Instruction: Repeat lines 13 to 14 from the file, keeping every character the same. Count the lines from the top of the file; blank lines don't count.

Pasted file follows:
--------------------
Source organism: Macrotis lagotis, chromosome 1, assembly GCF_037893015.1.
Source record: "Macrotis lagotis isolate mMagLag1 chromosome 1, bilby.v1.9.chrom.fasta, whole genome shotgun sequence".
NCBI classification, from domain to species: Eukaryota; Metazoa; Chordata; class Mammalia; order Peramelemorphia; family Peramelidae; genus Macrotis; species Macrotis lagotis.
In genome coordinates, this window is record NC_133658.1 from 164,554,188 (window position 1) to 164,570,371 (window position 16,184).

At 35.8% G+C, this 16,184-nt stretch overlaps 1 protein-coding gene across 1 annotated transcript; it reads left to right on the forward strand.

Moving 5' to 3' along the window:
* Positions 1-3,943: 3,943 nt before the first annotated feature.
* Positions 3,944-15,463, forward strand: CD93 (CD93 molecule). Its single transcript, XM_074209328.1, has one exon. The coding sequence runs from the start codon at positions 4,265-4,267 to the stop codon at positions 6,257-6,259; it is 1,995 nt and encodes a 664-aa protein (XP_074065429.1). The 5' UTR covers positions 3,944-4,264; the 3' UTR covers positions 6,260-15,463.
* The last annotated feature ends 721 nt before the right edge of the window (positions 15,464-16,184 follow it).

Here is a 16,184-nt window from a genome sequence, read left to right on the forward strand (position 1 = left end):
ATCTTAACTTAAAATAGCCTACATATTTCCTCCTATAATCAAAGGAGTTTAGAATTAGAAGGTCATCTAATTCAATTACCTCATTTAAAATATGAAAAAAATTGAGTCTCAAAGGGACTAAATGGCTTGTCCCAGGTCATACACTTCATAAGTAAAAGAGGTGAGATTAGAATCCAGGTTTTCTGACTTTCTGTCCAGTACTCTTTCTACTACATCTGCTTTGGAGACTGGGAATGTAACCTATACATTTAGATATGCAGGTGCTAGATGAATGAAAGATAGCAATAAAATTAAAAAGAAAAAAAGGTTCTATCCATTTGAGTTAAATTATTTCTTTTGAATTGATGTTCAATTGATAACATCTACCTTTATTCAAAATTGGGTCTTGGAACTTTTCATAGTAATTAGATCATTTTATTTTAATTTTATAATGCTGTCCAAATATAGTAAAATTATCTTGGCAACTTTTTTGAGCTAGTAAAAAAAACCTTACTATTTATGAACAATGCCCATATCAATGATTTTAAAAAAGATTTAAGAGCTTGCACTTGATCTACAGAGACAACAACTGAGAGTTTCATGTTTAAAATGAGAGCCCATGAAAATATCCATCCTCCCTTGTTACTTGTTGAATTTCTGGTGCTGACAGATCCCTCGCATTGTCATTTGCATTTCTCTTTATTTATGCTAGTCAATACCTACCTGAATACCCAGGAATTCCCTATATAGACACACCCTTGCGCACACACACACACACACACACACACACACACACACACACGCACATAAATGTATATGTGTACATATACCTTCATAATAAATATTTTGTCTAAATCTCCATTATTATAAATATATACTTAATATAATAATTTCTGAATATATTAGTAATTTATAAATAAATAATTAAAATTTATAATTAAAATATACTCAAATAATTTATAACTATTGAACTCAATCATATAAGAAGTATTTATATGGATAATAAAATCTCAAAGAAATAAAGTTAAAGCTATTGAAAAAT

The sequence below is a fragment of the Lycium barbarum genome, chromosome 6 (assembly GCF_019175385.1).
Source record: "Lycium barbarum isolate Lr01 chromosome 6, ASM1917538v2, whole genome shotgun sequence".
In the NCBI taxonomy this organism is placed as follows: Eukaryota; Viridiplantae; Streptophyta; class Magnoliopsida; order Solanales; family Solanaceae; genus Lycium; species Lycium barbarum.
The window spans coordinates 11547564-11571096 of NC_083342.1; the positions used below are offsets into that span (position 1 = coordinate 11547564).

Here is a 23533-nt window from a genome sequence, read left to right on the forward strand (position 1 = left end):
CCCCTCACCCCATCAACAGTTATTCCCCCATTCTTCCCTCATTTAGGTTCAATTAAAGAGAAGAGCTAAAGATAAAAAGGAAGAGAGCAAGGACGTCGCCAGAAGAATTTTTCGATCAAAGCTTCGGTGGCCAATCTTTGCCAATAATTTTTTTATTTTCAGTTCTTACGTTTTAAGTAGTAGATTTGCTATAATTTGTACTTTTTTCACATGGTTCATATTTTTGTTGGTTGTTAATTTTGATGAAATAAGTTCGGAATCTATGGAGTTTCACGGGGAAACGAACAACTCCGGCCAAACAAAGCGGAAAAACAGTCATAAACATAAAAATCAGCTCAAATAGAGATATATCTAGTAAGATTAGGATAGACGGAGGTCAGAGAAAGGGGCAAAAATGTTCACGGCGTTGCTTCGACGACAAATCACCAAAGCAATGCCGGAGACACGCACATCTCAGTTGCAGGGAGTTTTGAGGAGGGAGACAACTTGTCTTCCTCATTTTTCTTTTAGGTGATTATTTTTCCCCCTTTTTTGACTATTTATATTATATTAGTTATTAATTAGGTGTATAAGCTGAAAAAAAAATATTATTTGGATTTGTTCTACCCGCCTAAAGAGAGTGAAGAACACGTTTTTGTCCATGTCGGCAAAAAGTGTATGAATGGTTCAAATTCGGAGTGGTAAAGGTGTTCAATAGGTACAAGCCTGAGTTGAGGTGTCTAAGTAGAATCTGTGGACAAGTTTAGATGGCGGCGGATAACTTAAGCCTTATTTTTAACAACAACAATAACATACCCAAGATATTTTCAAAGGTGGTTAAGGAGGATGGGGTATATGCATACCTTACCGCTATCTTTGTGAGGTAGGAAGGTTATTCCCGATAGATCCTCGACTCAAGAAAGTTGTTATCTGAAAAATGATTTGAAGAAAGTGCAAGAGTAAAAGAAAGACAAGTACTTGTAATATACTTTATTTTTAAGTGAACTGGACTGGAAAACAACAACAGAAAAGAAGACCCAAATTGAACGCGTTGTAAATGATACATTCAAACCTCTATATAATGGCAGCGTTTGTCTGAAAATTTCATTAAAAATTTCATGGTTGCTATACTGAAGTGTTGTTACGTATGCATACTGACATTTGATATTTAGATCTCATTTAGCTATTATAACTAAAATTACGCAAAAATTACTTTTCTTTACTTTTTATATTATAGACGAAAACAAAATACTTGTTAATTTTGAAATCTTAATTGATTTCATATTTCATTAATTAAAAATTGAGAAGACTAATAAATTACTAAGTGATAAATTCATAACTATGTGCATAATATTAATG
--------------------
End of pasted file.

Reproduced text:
Source record: "Lycium barbarum isolate Lr01 chromosome 6, ASM1917538v2, whole genome shotgun sequence".
In the NCBI taxonomy this organism is placed as follows: Eukaryota; Viridiplantae; Streptophyta; class Magnoliopsida; order Solanales; family Solanaceae; genus Lycium; species Lycium barbarum.